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Journal of Occupational Health
Vol. 44 (2002) No. 5 P 360-372

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http://doi.org/10.1539/joh.44.360

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Adverse events in hospitals are a world-wide concern. To develop a tool for quantitative risk assessment of medical error, human reliability analysis was applied to incident reports from a prospective cohort study in a hospital. 374 nurses in a tertiary-care hospital of 670 beds joined this study. Numbers of tasks, classified into 170 items, were actually measured by nurses during three weekdays and one weekend. The total number of tasks per year was found to be about 13.2 million. 1, 030 incidents were reported over a year. The gross failure rate for tasks was estimated to be −10-4. The relative risk for failure rates in midnight and night shifts was 2-4 times greater than in dayshifts. When the failure rate for a patient category of ages 15 and 64 yr old was taken as a standard, the relative risk of failure was about 200 times greater in a patient category of problematic behavior and 90 times greater in patient categories of clouding of consciousness and postsurgical conditions. Failure rates for individual tasks were in the range of 10-5 to 10-3: the tasks with the highest failure rate were prevention of problematic behavior (2.32×10-3), safeguards against falls (1.47×10-3), intramuscular injection (1.30×10-3) and subcutaneous injection of insulin (9.82×10-4). The present study revealed two potential risks: occasional tasks with high failure rates and patient categories with small numbers of patients with high failure rates. The present protocol enabled us to conduct quantitative risk assessment on occupational health for medical workers.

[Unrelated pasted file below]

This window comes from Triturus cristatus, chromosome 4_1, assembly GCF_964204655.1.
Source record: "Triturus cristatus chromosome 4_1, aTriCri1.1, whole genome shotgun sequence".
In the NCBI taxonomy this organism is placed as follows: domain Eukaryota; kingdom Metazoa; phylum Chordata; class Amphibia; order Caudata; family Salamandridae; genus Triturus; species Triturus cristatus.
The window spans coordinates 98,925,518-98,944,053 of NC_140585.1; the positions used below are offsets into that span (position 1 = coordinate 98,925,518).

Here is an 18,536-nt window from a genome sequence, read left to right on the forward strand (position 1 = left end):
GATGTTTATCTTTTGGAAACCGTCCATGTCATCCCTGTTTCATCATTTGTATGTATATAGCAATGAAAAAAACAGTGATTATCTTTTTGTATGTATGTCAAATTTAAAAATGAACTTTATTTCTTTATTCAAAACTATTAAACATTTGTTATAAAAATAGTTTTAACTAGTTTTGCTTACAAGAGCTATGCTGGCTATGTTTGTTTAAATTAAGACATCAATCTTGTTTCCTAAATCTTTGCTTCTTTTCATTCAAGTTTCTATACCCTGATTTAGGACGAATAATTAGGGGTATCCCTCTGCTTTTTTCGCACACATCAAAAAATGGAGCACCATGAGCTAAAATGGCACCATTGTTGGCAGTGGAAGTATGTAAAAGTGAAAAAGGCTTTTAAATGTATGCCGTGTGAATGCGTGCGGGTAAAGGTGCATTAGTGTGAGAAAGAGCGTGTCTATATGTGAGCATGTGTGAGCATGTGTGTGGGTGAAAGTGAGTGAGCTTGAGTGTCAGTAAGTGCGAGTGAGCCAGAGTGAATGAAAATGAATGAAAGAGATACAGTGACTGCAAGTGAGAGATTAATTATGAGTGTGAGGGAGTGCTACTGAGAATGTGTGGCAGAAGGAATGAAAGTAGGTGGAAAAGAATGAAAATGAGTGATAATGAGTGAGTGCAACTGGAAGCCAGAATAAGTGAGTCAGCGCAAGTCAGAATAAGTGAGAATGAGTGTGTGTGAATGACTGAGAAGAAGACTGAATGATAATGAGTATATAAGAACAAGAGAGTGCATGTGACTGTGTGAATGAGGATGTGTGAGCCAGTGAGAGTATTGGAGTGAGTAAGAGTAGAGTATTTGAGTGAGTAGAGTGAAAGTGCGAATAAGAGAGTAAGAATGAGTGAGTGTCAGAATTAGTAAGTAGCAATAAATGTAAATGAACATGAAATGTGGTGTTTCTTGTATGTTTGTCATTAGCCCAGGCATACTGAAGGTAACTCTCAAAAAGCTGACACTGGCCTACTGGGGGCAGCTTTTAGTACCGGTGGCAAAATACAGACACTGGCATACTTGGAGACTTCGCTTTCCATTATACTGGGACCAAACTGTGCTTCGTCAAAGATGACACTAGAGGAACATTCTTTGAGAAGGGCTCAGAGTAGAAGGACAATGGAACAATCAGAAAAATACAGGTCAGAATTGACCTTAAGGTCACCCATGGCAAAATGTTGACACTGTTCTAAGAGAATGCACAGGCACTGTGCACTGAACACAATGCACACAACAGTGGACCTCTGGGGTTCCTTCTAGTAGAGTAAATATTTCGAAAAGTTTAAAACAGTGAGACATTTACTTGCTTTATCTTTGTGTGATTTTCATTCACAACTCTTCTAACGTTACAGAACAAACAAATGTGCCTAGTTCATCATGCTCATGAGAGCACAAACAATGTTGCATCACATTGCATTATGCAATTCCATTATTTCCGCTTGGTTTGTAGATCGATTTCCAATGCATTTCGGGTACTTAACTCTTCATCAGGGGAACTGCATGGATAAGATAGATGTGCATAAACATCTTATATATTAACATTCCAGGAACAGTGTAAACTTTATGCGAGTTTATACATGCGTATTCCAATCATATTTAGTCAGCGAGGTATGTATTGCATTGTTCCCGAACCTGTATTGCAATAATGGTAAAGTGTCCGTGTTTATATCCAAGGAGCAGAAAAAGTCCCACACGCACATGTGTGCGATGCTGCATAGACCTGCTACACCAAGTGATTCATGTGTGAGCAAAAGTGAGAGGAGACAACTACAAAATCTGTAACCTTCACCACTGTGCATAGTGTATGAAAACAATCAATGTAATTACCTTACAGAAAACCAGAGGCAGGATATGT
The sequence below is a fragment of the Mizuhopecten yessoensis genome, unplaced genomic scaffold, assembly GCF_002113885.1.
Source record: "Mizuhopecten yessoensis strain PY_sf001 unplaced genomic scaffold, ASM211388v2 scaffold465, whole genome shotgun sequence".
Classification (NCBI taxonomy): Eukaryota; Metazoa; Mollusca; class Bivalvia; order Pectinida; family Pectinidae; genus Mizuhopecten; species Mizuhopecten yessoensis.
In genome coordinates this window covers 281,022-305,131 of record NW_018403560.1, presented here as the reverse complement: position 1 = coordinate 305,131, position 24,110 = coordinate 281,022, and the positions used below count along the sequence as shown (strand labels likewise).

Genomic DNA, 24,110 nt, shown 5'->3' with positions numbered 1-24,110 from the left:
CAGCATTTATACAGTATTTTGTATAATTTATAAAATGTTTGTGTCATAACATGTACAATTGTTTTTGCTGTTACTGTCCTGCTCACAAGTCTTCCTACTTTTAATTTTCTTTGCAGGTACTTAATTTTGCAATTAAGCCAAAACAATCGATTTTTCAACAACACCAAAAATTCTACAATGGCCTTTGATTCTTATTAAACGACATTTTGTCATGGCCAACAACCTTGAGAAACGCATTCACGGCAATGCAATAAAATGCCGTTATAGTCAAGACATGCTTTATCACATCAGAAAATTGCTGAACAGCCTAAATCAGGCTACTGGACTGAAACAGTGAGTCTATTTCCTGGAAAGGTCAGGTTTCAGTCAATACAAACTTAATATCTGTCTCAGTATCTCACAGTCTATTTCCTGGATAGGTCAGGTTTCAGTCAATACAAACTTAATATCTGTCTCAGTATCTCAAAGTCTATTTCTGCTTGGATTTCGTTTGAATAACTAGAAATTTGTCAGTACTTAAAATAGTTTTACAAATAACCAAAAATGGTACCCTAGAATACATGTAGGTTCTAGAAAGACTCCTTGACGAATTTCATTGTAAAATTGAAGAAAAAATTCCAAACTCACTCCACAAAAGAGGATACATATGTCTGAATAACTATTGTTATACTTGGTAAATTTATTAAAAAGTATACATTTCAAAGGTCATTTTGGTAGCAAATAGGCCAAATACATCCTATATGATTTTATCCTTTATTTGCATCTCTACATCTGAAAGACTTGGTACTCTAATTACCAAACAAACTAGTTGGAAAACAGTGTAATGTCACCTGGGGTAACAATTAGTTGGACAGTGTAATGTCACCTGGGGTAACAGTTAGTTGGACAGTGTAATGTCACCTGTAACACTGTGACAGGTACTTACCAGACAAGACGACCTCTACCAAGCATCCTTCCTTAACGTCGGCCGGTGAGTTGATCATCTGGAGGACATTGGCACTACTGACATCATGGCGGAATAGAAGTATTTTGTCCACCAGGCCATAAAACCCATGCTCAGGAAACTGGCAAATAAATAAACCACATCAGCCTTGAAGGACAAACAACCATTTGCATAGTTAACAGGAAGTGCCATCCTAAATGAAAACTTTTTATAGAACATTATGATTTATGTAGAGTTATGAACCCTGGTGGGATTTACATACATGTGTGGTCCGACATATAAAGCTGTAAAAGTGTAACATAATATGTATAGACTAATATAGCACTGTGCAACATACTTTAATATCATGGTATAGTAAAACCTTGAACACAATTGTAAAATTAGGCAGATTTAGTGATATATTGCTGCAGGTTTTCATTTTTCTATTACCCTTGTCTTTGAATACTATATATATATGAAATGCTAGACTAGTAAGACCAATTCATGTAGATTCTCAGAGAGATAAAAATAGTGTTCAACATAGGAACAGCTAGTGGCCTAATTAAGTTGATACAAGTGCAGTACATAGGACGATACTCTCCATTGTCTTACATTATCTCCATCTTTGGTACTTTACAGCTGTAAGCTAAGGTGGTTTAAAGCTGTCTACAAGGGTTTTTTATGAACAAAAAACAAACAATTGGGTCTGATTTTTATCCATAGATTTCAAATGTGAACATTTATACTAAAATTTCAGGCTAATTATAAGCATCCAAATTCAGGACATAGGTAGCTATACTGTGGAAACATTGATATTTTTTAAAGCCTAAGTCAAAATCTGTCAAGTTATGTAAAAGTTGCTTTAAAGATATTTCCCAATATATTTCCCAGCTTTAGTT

Copyright © 2002 by the Japan Society for Occupational Health

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